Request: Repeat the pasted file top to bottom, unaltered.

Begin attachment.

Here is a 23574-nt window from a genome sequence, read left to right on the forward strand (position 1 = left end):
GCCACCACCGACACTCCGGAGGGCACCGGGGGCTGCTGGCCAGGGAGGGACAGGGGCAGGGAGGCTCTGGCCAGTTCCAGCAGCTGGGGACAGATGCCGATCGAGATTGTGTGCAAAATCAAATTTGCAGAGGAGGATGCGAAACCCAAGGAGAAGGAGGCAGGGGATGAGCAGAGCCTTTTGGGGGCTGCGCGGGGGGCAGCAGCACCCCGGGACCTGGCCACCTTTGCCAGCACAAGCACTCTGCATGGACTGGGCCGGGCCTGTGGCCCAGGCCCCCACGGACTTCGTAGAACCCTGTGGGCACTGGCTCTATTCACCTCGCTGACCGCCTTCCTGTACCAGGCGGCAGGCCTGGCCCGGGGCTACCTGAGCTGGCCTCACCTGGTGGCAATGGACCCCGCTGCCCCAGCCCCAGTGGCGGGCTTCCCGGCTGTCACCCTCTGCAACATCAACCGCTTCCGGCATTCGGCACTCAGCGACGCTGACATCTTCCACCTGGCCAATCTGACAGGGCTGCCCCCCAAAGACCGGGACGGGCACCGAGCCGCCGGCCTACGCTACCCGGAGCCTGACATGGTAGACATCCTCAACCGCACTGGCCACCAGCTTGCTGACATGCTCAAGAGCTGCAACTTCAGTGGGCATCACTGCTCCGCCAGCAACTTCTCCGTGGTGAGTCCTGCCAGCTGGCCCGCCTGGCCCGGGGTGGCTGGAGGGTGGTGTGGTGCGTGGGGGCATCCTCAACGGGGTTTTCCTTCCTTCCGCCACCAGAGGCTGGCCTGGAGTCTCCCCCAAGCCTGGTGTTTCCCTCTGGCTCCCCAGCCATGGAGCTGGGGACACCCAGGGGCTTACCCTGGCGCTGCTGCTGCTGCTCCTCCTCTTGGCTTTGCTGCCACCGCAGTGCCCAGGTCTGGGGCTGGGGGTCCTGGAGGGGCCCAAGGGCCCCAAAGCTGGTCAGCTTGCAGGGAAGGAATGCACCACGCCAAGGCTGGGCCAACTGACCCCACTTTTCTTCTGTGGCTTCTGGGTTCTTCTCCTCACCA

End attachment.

Here is a 23574-nt window from a genome sequence, read left to right on the forward strand (position 1 = left end):
GCCACCACCGACACTCCGGAGGGCACCGGGGGCTGCTGGCCAGGGAGGGACAGGGGCAGGGAGGCTCTGGCCAGTTCCAGCAGCTGGGGACAGATGCCGATCGAGATTGTGTGCAAAATCAAATTTGCAGAGGAGGATGCGAAACCCAAGGAGAAGGAGGCAGGGGATGAGCAGAGCCTTTTGGGGGCTGCGCGGGGGGCAGCAGCACCCCGGGACCTGGCCACCTTTGCCAGCACAAGCACTCTGCATGGACTGGGCCGGGCCTGTGGCCCAGGCCCCCACGGACTTCGTAGAACCCTGTGGGCACTGGCTCTATTCACCTCGCTGACCGCCTTCCTGTACCAGGCGGCAGGCCTGGCCCGGGGCTACCTGAGCTGGCCTCACCTGGTGGCAATGGACCCCGCTGCCCCAGCCCCAGTGGCGGGCTTCCCGGCTGTCACCCTCTGCAACATCAACCGCTTCCGGCATTCGGCACTCAGCGACGCTGACATCTTCCACCTGGCCAATCTGACAGGGCTGCCCCCCAAAGACCGGGACGGGCACCGAGCCGCCGGCCTACGCTACCCGGAGCCTGACATGGTAGACATCCTCAACCGCACTGGCCACCAGCTTGCTGACATGCTCAAGAGCTGCAACTTCAGTGGGCATCACTGCTCCGCCAGCAACTTCTCCGTGGTGAGTCCTGCCAGCTGGCCCGCCTGGCCCGGGGTGGCTGGAGGGTGGTGTGGTGCGTGGGGGCATCCTCAACGGGGTTTTCCTTCCTTCCGCCACCAGAGGCTGGCCTGGAGTCTCCCCCAAGCCTGGTGTTTCCCTCTGGCTCCCCAGCCATGGAGCTGGGGACACCCAGGGGCTTACCCTGGCGCTGCTGCTGCTGCTCCTCCTCTTGGCTTTGCTGCCACCGCAGTGCCCAGGTCTGGGGCTGGGGGTCCTGGAGGGGCCCAAGGGCCCCAAAGCTGGTCAGCTTGCAGGGAAGGAATGCACCACGCCAAGGCTGGGCCAACTGACCCCACTTTTCTTCTGTGGCTTCTGGGTTCTTCTCCTCACCA